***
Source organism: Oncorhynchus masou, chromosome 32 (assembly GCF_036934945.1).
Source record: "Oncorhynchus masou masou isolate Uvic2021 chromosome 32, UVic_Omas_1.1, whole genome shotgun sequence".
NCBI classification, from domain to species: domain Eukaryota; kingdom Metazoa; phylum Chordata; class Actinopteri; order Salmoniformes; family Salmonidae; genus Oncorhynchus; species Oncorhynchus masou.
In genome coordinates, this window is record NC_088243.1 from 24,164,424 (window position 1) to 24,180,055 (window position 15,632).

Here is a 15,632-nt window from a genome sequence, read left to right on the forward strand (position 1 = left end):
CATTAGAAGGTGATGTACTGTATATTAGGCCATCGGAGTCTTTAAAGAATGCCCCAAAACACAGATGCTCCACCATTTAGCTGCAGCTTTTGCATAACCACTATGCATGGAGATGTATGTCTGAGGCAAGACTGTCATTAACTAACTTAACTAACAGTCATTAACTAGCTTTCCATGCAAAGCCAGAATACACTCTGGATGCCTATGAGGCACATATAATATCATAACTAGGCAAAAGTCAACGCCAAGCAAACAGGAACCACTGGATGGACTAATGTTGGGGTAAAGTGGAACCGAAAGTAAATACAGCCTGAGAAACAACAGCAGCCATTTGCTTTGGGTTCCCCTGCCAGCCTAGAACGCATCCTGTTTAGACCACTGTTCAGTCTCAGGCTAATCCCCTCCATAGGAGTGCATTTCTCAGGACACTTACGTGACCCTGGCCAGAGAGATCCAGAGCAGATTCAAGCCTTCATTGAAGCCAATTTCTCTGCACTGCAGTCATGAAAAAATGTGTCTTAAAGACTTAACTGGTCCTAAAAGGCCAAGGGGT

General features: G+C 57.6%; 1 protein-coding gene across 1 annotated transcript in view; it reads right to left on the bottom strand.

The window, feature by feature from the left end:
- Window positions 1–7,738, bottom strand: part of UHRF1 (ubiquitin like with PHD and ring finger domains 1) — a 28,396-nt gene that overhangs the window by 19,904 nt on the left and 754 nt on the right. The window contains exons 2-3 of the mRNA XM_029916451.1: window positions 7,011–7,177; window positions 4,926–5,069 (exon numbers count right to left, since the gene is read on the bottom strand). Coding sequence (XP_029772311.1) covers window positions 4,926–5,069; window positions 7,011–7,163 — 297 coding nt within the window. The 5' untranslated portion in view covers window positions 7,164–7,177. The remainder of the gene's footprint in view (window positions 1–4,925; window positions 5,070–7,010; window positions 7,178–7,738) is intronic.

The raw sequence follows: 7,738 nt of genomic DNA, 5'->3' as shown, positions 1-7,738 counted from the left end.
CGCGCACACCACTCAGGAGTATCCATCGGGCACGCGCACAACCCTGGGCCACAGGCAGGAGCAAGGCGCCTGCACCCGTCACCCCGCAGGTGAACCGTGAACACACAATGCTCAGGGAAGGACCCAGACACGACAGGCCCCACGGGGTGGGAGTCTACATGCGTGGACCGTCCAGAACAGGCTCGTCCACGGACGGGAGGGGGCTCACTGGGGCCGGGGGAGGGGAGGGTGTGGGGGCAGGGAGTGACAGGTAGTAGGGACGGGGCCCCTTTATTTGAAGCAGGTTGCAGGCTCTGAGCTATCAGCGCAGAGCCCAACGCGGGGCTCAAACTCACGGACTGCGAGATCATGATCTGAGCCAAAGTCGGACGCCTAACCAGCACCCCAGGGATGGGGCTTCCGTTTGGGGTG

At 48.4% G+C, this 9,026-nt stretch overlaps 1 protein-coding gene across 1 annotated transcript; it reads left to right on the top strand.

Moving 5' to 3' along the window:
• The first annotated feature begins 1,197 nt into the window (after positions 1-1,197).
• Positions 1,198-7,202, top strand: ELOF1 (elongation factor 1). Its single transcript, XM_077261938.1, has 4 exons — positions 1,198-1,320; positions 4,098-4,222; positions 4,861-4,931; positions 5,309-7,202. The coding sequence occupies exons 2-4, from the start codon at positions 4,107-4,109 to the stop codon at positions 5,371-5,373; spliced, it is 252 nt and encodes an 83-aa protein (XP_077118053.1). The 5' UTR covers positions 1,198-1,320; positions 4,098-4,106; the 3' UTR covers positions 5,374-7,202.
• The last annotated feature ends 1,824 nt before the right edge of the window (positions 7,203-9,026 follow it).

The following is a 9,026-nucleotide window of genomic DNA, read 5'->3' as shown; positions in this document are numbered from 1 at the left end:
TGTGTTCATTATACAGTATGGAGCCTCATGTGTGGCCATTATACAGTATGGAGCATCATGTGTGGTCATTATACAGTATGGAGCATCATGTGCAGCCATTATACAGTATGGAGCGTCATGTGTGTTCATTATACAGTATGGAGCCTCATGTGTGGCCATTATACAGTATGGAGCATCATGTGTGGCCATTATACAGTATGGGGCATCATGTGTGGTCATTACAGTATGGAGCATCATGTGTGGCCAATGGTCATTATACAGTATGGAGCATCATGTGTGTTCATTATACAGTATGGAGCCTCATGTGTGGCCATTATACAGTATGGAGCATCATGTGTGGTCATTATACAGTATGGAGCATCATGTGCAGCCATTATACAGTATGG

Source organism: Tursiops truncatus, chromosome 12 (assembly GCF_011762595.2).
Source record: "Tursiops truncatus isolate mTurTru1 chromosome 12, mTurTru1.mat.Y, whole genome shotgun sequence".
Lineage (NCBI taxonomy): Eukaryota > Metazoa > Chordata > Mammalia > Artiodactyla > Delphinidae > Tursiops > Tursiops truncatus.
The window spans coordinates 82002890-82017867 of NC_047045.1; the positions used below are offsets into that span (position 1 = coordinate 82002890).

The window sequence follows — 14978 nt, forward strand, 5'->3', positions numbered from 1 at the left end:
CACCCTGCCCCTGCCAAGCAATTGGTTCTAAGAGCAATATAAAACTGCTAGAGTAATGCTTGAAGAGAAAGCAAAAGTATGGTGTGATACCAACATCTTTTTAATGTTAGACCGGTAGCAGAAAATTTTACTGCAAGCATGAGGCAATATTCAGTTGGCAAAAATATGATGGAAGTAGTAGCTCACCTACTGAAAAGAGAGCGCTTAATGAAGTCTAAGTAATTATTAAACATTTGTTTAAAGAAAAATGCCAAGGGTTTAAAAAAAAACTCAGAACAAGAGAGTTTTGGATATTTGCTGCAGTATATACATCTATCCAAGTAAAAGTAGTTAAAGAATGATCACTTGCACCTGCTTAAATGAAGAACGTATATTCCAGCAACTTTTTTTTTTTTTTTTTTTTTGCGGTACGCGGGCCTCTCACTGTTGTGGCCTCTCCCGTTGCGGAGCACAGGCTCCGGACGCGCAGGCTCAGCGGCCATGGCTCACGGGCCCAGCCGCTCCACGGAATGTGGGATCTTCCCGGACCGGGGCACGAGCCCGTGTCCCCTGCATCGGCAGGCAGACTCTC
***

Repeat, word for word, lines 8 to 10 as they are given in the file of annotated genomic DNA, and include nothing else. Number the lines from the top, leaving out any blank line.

The window, feature by feature from the left end:
- Window positions 1–7,738, bottom strand: part of UHRF1 (ubiquitin like with PHD and ring finger domains 1) — a 28,396-nt gene that overhangs the window by 19,904 nt on the left and 754 nt on the right. The window contains exons 2-3 of the mRNA XM_029916451.1: window positions 7,011–7,177; window positions 4,926–5,069 (exon numbers count right to left, since the gene is read on the bottom strand). Coding sequence (XP_029772311.1) covers window positions 4,926–5,069; window positions 7,011–7,163 — 297 coding nt within the window. The 5' untranslated portion in view covers window positions 7,164–7,177. The remainder of the gene's footprint in view (window positions 1–4,925; window positions 5,070–7,010; window positions 7,178–7,738) is intronic.

The raw sequence follows: 7,738 nt of genomic DNA, 5'->3' as shown, positions 1-7,738 counted from the left end.